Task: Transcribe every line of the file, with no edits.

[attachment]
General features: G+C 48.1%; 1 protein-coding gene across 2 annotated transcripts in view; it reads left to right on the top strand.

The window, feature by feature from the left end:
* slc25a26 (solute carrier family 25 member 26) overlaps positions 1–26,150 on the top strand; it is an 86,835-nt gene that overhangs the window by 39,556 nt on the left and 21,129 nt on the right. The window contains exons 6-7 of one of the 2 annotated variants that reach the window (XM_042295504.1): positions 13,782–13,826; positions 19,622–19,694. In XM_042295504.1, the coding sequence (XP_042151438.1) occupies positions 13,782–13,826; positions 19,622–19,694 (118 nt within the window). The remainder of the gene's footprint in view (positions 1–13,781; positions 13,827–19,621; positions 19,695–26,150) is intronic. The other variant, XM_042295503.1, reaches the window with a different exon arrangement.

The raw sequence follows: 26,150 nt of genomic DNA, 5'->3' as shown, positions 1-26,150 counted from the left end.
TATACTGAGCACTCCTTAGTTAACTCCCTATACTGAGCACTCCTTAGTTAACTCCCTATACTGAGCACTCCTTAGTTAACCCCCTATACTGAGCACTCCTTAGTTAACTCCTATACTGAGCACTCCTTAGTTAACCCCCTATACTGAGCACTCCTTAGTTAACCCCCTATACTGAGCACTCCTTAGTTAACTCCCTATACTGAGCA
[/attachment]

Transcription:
General features: G+C 48.1%; 1 protein-coding gene across 2 annotated transcripts in view; it reads left to right on the top strand.

The window, feature by feature from the left end:
* slc25a26 (solute carrier family 25 member 26) overlaps positions 1–26,150 on the top strand; it is an 86,835-nt gene that overhangs the window by 39,556 nt on the left and 21,129 nt on the right. The window contains exons 6-7 of one of the 2 annotated variants that reach the window (XM_042295504.1): positions 13,782–13,826; positions 19,622–19,694. In XM_042295504.1, the coding sequence (XP_042151438.1) occupies positions 13,782–13,826; positions 19,622–19,694 (118 nt within the window). The remainder of the gene's footprint in view (positions 1–13,781; positions 13,827–19,621; positions 19,695–26,150) is intronic. The other variant, XM_042295503.1, reaches the window with a different exon arrangement.

The raw sequence follows: 26,150 nt of genomic DNA, 5'->3' as shown, positions 1-26,150 counted from the left end.
TATACTGAGCACTCCTTAGTTAACTCCCTATACTGAGCACTCCTTAGTTAACTCCCTATACTGAGCACTCCTTAGTTAACCCCCTATACTGAGCACTCCTTAGTTAACTCCTATACTGAGCACTCCTTAGTTAACCCCCTATACTGAGCACTCCTTAGTTAACCCCCTATACTGAGCACTCCTTAGTTAACTCCCTATACTGAGCA